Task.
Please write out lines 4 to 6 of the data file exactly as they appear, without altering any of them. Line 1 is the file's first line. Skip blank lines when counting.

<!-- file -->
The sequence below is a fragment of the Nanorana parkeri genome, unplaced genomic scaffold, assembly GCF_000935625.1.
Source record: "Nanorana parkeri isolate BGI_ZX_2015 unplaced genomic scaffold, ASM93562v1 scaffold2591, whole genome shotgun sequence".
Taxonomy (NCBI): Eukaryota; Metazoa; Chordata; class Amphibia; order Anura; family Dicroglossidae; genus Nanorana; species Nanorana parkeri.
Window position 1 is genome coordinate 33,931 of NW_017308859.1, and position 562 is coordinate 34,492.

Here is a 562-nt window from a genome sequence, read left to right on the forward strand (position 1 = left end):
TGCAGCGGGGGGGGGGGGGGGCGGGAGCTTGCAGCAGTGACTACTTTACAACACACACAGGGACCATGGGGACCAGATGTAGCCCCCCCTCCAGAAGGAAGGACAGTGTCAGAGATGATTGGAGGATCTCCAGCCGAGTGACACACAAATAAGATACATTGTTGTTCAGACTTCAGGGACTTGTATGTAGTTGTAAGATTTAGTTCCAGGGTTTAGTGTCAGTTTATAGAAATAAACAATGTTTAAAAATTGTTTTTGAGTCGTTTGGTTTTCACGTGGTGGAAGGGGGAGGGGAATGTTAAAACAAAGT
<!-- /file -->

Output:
Window position 1 is genome coordinate 33,931 of NW_017308859.1, and position 562 is coordinate 34,492.

Here is a 562-nt window from a genome sequence, read left to right on the forward strand (position 1 = left end):
TGCAGCGGGGGGGGGGGGGGGCGGGAGCTTGCAGCAGTGACTACTTTACAACACACACAGGGACCATGGGGACCAGATGTAGCCCCCCCTCCAGAAGGAAGGACAGTGTCAGAGATGATTGGAGGATCTCCAGCCGAGTGACACACAAATAAGATACATTGTTGTTCAGACTTCAGGGACTTGTATGTAGTTGTAAGATTTAGTTCCAGGGTTTAGTGTCAGTTTATAGAAATAAACAATGTTTAAAAATTGTTTTTGAGTCGTTTGGTTTTCACGTGGTGGAAGGGGGAGGGGAATGTTAAAACAAAGT